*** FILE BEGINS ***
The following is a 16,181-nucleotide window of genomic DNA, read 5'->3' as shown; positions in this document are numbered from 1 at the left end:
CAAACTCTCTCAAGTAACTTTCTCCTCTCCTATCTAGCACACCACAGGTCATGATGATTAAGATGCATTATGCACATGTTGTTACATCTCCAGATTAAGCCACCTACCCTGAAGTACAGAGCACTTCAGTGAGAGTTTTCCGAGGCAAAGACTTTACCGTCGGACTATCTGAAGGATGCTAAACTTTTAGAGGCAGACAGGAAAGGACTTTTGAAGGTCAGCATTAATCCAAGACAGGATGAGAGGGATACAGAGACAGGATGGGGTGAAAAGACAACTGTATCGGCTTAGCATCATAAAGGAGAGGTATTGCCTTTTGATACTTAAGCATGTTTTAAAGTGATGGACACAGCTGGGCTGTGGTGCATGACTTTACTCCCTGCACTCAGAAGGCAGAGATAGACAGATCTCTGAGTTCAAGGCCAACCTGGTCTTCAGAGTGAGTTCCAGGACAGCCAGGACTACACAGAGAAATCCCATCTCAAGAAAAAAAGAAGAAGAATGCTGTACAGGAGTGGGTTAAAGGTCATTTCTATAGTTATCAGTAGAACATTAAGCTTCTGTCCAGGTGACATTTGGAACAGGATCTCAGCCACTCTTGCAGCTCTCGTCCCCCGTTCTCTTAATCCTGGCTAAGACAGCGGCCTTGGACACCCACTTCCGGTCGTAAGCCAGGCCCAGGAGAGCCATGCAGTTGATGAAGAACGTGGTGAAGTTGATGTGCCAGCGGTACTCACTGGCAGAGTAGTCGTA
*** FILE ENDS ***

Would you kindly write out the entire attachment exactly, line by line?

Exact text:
The following is a 16,181-nucleotide window of genomic DNA, read 5'->3' as shown; positions in this document are numbered from 1 at the left end:
CAAACTCTCTCAAGTAACTTTCTCCTCTCCTATCTAGCACACCACAGGTCATGATGATTAAGATGCATTATGCACATGTTGTTACATCTCCAGATTAAGCCACCTACCCTGAAGTACAGAGCACTTCAGTGAGAGTTTTCCGAGGCAAAGACTTTACCGTCGGACTATCTGAAGGATGCTAAACTTTTAGAGGCAGACAGGAAAGGACTTTTGAAGGTCAGCATTAATCCAAGACAGGATGAGAGGGATACAGAGACAGGATGGGGTGAAAAGACAACTGTATCGGCTTAGCATCATAAAGGAGAGGTATTGCCTTTTGATACTTAAGCATGTTTTAAAGTGATGGACACAGCTGGGCTGTGGTGCATGACTTTACTCCCTGCACTCAGAAGGCAGAGATAGACAGATCTCTGAGTTCAAGGCCAACCTGGTCTTCAGAGTGAGTTCCAGGACAGCCAGGACTACACAGAGAAATCCCATCTCAAGAAAAAAAGAAGAAGAATGCTGTACAGGAGTGGGTTAAAGGTCATTTCTATAGTTATCAGTAGAACATTAAGCTTCTGTCCAGGTGACATTTGGAACAGGATCTCAGCCACTCTTGCAGCTCTCGTCCCCCGTTCTCTTAATCCTGGCTAAGACAGCGGCCTTGGACACCCACTTCCGGTCGTAAGCCAGGCCCAGGAGAGCCATGCAGTTGATGAAGAACGTGGTGAAGTTGATGTGCCAGCGGTACTCACTGGCAGAGTAGTCGTA